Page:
Skilled Staff Skilled Staff systematically individualize instructional variables to maximize the learning outcomes of students with IEPs. They identify and use evidence-based practices appropriate to their professional preparation and are most effective. Skilled staff use regular progress monitoring to accurately measure the learning progress of students with IEPs, and they individualize instruction variables in response to assessment results. They create safe, effective, and culturally responsive learning environments by using behavior change practices that are evidence-based, embracing the use of positive behavior supports that respect the culture, dignity, and basic human rights of students with IEPs. Skilled staff engage in the objective and systematic evaluation of themselves, colleagues, services, and programs for the purpose of continuous improvement of professional performance. They promote opportunities for parent education using accurate, culturally appropriate information and professional methods.

Program Evaluation Program Evaluation is the use of research-based methods to systematically investigate the effectiveness of programs/services, to inform decision-making, and to ultimately improve educational outcomes. Program evaluation entails asking questions in one or more of four different domains: (1) program/service need and design, (2) program implementation, (3) program impact, (4) and program efficiency.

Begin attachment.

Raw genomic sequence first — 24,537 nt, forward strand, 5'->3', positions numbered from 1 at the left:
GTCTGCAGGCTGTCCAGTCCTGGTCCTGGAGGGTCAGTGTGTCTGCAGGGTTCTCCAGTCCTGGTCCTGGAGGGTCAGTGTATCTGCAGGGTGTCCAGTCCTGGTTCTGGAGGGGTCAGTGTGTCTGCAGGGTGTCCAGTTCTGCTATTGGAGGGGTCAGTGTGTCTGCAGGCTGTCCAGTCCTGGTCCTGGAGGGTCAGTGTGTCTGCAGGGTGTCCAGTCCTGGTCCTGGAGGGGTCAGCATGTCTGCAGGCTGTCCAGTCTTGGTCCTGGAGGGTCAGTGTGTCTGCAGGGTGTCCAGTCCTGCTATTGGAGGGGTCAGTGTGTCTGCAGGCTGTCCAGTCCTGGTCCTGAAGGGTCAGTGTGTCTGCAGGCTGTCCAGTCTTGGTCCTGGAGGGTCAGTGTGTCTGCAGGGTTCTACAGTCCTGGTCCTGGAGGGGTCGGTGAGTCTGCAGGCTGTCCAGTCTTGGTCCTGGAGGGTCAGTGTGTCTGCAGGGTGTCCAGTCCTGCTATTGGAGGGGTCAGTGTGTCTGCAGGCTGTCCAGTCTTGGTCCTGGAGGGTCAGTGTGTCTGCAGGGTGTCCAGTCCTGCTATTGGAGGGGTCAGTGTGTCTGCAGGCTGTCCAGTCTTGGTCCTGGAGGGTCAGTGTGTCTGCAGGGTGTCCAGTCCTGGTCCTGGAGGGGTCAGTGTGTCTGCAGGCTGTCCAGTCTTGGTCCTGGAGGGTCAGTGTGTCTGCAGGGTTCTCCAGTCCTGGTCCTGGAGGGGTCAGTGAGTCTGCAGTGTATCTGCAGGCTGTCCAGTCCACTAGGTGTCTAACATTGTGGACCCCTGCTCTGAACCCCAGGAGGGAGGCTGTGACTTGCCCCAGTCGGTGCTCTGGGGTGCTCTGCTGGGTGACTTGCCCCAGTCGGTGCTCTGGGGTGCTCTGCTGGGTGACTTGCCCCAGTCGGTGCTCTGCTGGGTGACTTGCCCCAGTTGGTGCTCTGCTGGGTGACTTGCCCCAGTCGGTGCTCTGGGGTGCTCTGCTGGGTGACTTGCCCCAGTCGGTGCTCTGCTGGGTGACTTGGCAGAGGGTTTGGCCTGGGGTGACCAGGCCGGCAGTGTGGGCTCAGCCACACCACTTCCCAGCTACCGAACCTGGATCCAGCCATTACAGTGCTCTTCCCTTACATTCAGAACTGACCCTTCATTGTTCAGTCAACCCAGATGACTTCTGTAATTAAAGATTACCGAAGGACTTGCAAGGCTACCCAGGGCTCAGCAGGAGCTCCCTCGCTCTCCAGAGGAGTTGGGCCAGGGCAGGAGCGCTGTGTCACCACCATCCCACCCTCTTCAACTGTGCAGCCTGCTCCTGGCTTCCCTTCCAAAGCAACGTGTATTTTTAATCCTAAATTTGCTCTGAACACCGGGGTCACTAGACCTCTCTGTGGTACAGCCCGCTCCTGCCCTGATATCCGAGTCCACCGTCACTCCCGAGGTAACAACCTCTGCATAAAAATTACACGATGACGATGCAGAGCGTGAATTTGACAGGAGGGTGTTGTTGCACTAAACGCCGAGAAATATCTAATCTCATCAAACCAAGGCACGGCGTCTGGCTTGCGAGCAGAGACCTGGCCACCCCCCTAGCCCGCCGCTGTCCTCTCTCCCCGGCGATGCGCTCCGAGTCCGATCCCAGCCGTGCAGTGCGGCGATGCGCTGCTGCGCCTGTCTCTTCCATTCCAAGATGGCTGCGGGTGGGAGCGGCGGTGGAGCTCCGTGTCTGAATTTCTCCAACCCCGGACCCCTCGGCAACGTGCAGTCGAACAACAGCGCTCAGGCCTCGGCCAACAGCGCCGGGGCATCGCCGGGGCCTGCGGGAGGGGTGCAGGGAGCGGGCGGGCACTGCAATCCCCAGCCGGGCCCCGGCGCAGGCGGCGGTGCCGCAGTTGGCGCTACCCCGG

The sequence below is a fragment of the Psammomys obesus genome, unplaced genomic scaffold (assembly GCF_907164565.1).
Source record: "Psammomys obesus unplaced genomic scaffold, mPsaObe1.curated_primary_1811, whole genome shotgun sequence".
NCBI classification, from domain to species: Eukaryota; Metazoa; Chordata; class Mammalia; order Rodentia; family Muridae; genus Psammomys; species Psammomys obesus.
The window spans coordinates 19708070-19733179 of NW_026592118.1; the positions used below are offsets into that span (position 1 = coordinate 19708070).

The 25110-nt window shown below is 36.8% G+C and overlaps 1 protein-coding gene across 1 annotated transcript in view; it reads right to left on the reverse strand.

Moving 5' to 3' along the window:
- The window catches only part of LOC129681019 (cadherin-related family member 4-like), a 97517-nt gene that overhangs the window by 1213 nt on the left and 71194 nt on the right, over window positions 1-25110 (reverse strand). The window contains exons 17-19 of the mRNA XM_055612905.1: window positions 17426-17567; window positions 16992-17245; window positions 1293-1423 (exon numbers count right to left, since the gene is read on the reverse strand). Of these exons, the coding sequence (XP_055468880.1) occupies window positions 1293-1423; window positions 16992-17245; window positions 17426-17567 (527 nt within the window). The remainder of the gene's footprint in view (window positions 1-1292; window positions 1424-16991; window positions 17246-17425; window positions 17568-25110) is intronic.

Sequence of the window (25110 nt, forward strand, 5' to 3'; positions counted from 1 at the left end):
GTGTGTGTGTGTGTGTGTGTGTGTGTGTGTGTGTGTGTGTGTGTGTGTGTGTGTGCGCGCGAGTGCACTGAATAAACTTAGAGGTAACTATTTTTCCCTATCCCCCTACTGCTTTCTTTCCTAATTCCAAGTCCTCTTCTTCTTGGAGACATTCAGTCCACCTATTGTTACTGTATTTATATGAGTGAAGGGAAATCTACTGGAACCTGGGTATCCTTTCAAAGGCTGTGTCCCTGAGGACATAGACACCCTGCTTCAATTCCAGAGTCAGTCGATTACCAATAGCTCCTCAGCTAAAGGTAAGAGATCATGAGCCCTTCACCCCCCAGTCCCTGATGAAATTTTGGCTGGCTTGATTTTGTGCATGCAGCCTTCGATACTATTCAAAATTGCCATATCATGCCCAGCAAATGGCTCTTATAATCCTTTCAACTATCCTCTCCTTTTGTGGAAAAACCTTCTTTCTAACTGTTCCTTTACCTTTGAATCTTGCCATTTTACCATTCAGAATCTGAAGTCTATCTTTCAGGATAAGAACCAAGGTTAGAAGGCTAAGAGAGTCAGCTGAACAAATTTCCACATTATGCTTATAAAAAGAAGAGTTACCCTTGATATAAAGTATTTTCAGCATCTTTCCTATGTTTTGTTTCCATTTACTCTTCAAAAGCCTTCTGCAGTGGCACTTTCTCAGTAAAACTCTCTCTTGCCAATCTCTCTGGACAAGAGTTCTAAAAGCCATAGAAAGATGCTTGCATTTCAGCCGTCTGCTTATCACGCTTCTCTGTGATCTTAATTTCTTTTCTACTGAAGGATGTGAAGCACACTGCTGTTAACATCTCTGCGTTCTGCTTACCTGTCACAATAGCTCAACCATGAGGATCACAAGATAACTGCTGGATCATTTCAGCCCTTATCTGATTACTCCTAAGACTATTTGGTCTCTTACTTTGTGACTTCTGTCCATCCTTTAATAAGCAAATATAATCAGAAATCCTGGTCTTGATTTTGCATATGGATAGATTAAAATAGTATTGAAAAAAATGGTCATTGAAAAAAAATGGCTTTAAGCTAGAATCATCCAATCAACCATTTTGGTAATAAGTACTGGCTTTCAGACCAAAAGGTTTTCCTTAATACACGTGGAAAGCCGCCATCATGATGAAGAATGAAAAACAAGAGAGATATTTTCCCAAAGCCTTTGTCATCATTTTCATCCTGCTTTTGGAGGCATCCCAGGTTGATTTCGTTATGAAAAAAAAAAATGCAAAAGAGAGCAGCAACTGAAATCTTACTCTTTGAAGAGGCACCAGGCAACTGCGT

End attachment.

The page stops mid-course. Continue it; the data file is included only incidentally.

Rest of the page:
Our June meeting had a wide variety of topics, including:

Birth to 3 periodic reviews

Birth to 3 use of Consent and REED

1862 Waivers

Summer Institute plans for presentations

Primary Service Provider model

Legislative updates (GSRP, Head Start, Kindergarten Readiness Assessment, MSDS Codes, etc.)

Open Committee Communities of Practice (CoP): ISD Collaborative


Rebecca McIntyre
Rebecca McIntyre

High Quality Student Evaluations High Quality Student Evaluations are based on rules established through both State and Federal special education law, along with best practice standards, and conducted by a highly skilled educational team. Evaluations require a systematic process that includes a thorough collection and review of relevant data from a variety of sources and result in the rejection or establishment of one of the 13 Michigan special education eligibility categories. Eligibility is contingent upon ruling out a number of confounding factors that may account for the student’s diminished performance including limited English proficiency, lack of appropriate instruction, and/or environmental, economic, or cultural disadvantage. Further, eligibility for special education exists only if both eligibility and need for special education services are present.